Monday, May 2, 2011

Writing Prompt #6: Concrete and Visual Poetry

This week's prompt is a little out of the ordinary, yet part of a long tradition within poetry: concrete or visual poetry.

For this assignment, I want you to get your hands dirty interacting with text on the rawest, most basic level.  You're not necessarily going to be writing a poem in the traditional sense (as you'll see from the examples below) — instead you'll be using letters, numbers and punctuation marks to create some sort of image, symbol or pattern.  To do this, you might want to work within your traditional word processing mode, but subvert that process by doing things like overlaying text boxes, playing around with the spacing between letters (which you can access through the font menu in Word) or using different fonts.  You might instead decide to make your piece using an image editor, or in a more tactile way with a typewriter, stencils, or even by drawing it.

To spur your interest, here are a few concrete pieces that work in a number of different ways:

Geof Huth, "EEEeeG"

Geof Huth, "Construction of the Alphabet"

Geof Huth, START (21 September 2010)

Geof Huth is a well-established contemporary concrete poet, whose work has greatly inspired younger generations of authors, such as Paul Siegell, whose "book trailer" for *wild life rifle fire* you can watch below:

A classic example of the concrete poetry form is Guillaume Apollinaire's "Calliagrammes," first published in 1918:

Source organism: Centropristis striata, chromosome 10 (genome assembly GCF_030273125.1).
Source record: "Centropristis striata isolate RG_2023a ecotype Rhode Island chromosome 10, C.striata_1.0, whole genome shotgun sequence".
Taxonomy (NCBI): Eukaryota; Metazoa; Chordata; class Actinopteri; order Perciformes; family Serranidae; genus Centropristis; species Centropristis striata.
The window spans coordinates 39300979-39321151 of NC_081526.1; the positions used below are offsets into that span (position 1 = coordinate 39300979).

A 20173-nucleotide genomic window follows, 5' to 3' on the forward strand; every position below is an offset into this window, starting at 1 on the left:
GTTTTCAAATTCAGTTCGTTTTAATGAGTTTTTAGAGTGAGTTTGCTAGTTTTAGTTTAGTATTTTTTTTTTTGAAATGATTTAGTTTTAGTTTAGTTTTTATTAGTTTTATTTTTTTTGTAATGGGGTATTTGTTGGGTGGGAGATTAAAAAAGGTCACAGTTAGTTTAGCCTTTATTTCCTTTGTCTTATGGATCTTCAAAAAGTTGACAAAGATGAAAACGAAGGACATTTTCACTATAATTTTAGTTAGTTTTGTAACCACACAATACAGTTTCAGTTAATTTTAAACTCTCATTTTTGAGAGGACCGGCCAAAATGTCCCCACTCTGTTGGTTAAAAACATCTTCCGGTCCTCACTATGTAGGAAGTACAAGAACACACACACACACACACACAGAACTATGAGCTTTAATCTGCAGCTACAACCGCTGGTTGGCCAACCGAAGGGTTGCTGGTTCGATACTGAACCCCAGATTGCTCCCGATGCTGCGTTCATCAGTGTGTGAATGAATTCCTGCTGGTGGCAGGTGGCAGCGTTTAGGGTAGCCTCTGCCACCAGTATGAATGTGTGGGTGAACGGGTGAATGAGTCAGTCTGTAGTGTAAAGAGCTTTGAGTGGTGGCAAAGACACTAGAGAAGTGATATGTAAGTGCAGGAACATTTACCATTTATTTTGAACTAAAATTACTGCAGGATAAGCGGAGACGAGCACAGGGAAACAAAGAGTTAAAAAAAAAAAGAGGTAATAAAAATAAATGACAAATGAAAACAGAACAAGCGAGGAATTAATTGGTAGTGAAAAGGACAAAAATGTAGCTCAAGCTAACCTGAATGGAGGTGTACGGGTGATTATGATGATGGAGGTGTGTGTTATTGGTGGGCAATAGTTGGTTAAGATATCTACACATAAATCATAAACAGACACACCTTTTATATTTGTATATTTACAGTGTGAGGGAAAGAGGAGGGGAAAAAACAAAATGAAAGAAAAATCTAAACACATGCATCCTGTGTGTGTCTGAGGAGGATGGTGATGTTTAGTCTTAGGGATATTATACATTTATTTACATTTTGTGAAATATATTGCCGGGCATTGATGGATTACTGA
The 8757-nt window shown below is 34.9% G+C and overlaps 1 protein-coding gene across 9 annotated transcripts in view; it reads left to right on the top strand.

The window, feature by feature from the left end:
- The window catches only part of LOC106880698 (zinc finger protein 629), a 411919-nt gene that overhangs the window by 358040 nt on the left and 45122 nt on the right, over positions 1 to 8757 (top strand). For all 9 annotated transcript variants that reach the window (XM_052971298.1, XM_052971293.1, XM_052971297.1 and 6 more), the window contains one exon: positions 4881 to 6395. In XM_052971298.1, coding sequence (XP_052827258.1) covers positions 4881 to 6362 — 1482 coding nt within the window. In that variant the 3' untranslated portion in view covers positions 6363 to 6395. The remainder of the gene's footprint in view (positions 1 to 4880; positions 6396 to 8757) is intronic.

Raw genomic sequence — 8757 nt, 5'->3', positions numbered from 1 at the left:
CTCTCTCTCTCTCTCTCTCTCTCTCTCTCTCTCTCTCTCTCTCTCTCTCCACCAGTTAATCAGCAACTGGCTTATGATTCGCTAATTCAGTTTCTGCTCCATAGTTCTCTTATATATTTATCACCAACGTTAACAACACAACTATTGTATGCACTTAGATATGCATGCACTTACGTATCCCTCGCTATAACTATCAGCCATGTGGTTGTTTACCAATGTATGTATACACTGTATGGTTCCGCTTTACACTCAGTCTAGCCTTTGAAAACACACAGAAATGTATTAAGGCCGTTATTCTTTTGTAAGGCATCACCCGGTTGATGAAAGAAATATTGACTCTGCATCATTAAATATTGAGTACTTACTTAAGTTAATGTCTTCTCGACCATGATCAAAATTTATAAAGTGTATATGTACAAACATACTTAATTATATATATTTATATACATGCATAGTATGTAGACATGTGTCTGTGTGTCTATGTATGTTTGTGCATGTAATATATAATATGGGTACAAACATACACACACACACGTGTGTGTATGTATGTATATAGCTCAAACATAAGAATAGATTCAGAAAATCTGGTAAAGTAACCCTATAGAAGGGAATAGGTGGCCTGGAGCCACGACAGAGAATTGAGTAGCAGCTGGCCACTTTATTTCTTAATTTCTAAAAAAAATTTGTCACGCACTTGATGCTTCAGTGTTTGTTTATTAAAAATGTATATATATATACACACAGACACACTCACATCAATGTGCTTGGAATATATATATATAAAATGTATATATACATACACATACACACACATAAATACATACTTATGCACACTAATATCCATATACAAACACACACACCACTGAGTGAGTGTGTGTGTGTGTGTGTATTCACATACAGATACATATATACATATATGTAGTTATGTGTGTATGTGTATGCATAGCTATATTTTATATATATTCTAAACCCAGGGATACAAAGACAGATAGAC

Guillaume Apollinaire, Il Pleut (It's Raining)

While Huth's work is more of a self-conscious subversion of typographic and symbolic conventions, Apollinaire's concrete poems are actual full-fledged poems, which just happen to take different shapes. Here, for example, is an English translation of one of them:

A third option is to work with text in a way that's more textural or patternish, as we see in the examples below:

Charles Bernstein, from Veils

Emiter Franczak, Poezja Konkretna

Aside from these typographic approaches to texture/pattern, you could go with a hand-scripted design.  These Brion Gysin visual poems, for example, are asemic (i.e. they don't actually say/mean anything) but are inspired by Arabic script:

Regardless of what approach you take, you should have fun with this assignment!  Trial and error will be key here — you're not going to get it right the first time, but if you play around a little bit with the forms you're likely to come up with something wonderful.  Also, you're very likely going to need to upload an image file (preferably a jpg) to the thread, rather than a Word doc, so try to make sure that the file's not too huge.  If you don't already know how to do so, learning how to take a screenshot on your respective computer platform will likely be useful.

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